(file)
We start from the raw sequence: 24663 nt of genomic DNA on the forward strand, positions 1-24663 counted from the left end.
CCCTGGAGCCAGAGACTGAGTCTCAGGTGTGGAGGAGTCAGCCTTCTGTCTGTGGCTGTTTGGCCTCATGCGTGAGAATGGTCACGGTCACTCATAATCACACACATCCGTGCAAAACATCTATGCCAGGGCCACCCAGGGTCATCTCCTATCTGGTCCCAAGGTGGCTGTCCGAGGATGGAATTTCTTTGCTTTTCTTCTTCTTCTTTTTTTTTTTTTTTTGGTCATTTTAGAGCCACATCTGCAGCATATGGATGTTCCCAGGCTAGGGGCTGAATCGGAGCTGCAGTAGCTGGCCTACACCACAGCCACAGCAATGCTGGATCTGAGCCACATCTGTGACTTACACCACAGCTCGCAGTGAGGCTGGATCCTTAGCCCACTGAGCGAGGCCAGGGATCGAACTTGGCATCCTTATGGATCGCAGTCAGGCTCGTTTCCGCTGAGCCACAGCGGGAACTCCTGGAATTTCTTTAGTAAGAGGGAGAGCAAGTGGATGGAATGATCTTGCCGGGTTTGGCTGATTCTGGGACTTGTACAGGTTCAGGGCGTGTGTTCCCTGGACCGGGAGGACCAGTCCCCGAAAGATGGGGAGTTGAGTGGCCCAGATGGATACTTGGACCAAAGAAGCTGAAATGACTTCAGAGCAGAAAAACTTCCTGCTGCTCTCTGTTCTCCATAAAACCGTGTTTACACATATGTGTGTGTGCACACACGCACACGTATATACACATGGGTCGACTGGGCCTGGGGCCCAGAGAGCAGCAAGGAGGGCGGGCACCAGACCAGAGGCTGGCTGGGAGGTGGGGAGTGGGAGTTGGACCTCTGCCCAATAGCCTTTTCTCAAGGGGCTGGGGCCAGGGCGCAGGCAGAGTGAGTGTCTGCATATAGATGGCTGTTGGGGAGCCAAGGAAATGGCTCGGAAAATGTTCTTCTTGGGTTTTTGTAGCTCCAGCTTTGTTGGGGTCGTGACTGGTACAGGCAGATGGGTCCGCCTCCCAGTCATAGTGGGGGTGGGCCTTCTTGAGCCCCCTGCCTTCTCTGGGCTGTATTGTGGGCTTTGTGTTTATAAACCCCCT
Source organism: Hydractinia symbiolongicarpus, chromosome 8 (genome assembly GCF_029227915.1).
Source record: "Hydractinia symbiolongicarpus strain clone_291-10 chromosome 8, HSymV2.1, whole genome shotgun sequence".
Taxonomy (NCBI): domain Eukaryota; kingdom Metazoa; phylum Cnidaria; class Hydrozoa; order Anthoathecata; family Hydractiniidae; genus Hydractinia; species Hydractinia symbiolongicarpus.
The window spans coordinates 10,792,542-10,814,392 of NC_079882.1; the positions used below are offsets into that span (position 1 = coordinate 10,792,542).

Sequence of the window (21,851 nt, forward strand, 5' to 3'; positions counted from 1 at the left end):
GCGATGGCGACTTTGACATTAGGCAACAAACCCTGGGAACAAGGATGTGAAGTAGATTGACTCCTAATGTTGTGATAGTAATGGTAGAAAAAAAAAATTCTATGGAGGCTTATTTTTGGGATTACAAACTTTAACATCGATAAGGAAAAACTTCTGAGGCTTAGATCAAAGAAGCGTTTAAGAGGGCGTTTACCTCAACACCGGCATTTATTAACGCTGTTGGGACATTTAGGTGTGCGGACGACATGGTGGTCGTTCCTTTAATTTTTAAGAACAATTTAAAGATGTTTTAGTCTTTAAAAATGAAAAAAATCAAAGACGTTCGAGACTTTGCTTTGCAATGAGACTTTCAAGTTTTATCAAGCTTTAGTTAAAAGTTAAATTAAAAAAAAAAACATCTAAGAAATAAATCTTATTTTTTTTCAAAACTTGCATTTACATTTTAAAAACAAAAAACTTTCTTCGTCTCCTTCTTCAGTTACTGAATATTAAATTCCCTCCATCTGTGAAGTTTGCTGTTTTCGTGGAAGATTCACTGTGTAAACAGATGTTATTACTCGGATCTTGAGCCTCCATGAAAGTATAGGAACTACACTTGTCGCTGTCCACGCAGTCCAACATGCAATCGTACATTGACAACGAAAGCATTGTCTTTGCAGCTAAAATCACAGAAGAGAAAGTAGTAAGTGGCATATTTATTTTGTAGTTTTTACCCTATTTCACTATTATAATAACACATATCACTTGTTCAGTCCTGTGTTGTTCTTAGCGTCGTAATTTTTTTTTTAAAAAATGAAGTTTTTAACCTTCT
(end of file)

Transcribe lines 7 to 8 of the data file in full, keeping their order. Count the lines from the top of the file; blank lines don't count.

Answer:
Sequence of the window (21,851 nt, forward strand, 5' to 3'; positions counted from 1 at the left end):
GCGATGGCGACTTTGACATTAGGCAACAAACCCTGGGAACAAGGATGTGAAGTAGATTGACTCCTAATGTTGTGATAGTAATGGTAGAAAAAAAAAATTCTATGGAGGCTTATTTTTGGGATTACAAACTTTAACATCGATAAGGAAAAACTTCTGAGGCTTAGATCAAAGAAGCGTTTAAGAGGGCGTTTACCTCAACACCGGCATTTATTAACGCTGTTGGGACATTTAGGTGTGCGGACGACATGGTGGTCGTTCCTTTAATTTTTAAGAACAATTTAAAGATGTTTTAGTCTTTAAAAATGAAAAAAATCAAAGACGTTCGAGACTTTGCTTTGCAATGAGACTTTCAAGTTTTATCAAGCTTTAGTTAAAAGTTAAATTAAAAAAAAAAACATCTAAGAAATAAATCTTATTTTTTTTCAAAACTTGCATTTACATTTTAAAAACAAAAAACTTTCTTCGTCTCCTTCTTCAGTTACTGAATATTAAATTCCCTCCATCTGTGAAGTTTGCTGTTTTCGTGGAAGATTCACTGTGTAAACAGATGTTATTACTCGGATCTTGAGCCTCCATGAAAGTATAGGAACTACACTTGTCGCTGTCCACGCAGTCCAACATGCAATCGTACATTGACAACGAAAGCATTGTCTTTGCAGCTAAAATCACAGAAGAGAAAGTAGTAAGTGGCATATTTATTTTGTAGTTTTTACCCTATTTCACTATTATAATAACACATATCACTTGTTCAGTCCTGTGTTGTTCTTAGCGTCGTAATTTTTTTTTTAAAAAATGAAGTTTTTAACCTTCT